What for order or degree?

This poem gave me the impression of a bawdy pub song dripping with escape into the pleasure of the moment and ignoring all else in the enjoyment of the company of a friend integrated with drink.

Compare this with the intensity of his most noted work - 'In Memoriam'  - a lamentation and search for meaning created over 17 years in tribute to the loss of his friend Arthur Hallam.

Perhaps the most known lines from this work are -

I hold it true, whate'er befall;
I feel it when I sorrow most;
'Tis better to have loved and lost
Than never to have loved at all.

Friday, February 15, 2013

Christchurch Earthquake - A Public Poem

It is coming up to the two year anniversary of the Christchurch earthquake that occured on 22 Febuary 2011. The quake took 185 lives. Kirsty Dunne won the right to have the following verse on the exterior of the empty shell that was 'Sedley Wells Music Works' as part of poetica - a project that adorns unexpected places with art and verse.

Amidst the shards of glass
& twisted steel
beside the fallen brick
& shattered concrete
we began to understand
that there is beauty in the broken
Strangers do not live here anymore

It's a spot-on snapshot of the Christchurch experience two years on after the earthquake - according to Julietta Johnson reporting in the Canberra Times (Sat 9 February) after a visit to the city to report on the state of the city. Here is a link to the article from the Sydney Morning Herald.

Just as in the creation of the Arboretum in Canberra following the bushfires beauty can be created from natural disaster, but what I think Kirsty is talking about is above the material broken. It is in the last line - community relationships have developed bringing people together to face the future and this is the emerging beauty.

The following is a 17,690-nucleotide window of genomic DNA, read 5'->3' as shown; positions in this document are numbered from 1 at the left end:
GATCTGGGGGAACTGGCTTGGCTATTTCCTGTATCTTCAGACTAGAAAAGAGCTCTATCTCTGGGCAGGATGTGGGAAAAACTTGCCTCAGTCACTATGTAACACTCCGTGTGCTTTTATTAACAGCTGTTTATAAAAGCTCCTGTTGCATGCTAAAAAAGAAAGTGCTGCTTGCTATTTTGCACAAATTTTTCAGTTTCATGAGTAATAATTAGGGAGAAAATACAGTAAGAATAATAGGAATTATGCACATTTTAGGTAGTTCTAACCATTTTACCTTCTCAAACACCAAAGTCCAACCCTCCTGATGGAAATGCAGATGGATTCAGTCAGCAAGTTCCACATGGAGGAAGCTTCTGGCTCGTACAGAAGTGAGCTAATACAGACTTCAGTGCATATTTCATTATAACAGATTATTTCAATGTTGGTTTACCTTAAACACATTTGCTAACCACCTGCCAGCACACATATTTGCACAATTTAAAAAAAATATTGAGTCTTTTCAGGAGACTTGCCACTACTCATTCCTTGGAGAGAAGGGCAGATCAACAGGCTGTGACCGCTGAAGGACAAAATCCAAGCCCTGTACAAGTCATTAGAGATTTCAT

Footnote -
In my mind a public poem should...
. be accessible to a general audience
. relate to the public place of presentation
. be brief with immediate impact
. make a statement of relevance
. promote thought

Thursday, February 7, 2013

The Invisible Thread - 100 Year of Words - Canberra Anthology

The Invisible Thread is an anthology created for the Canberra Centenary in 2013 and launched at the end of 2012. There are 75 contributors all with a Canberra connection and the work includes a wide variety of genre.

The Invisible Thread: One Hundred Years of Words, edited by Irma Gold, is an anthology by writers who have an association with the Canberra region. Wide-ranging in its subject matter and themes, The Invisible Thread showcases 75 works by writers like AD Hope, Roger McDonald, Bill Gammage, Alex Miller, Judith Wright, Blanche d’Alpuget, David Campbell, Jackie French, Robin Wallace-Crabbe, Rhyll McMaster, Jack Heath, Garth Nix, Rosemary Dobson, Ken Inglis, Alan Gould, Manning Clark, Dorothy Johnston, Omar Musa, Don Watson, Geoff Page, and Marion Halligan.

With illustrations by Judy Horacek, a foreword by Robyn Archer, and a mix of short stories, novel extracts, poetry, essays and non-fiction, The Invisible Thread is a flagship publication for both the National Year of Reading 2012 and the Centenary of Canberra 2013.

Reading and music associated with this publication can be heard on 27 April 2013 …

Alex Miller, Alan Gould and Sara Dowse have chosen two musical compositions to bookend their poem or prose. These will be performed by an ensemble specifically compiled for the evening in collaboration with the Canberra Symphony Orchestra.

On reading Barbara Blackman’s contribution … she introduced me to a new word … ectoplasm … the Wikipedia definition is …

Ectoplasm (from the Greek ektos, meaning "outside", and plasma, meaning "something formed or molded") is a term coined by Charles Richet to denote a substance or spiritual energy "exteriorized" by physical mediums.[2] Ectoplasm is said to be associated with the formation of spirits; however since World War II reports of ectoplasmic phenomena have declined and many psychical researchers doubt whether genuine cases ever existed.[3]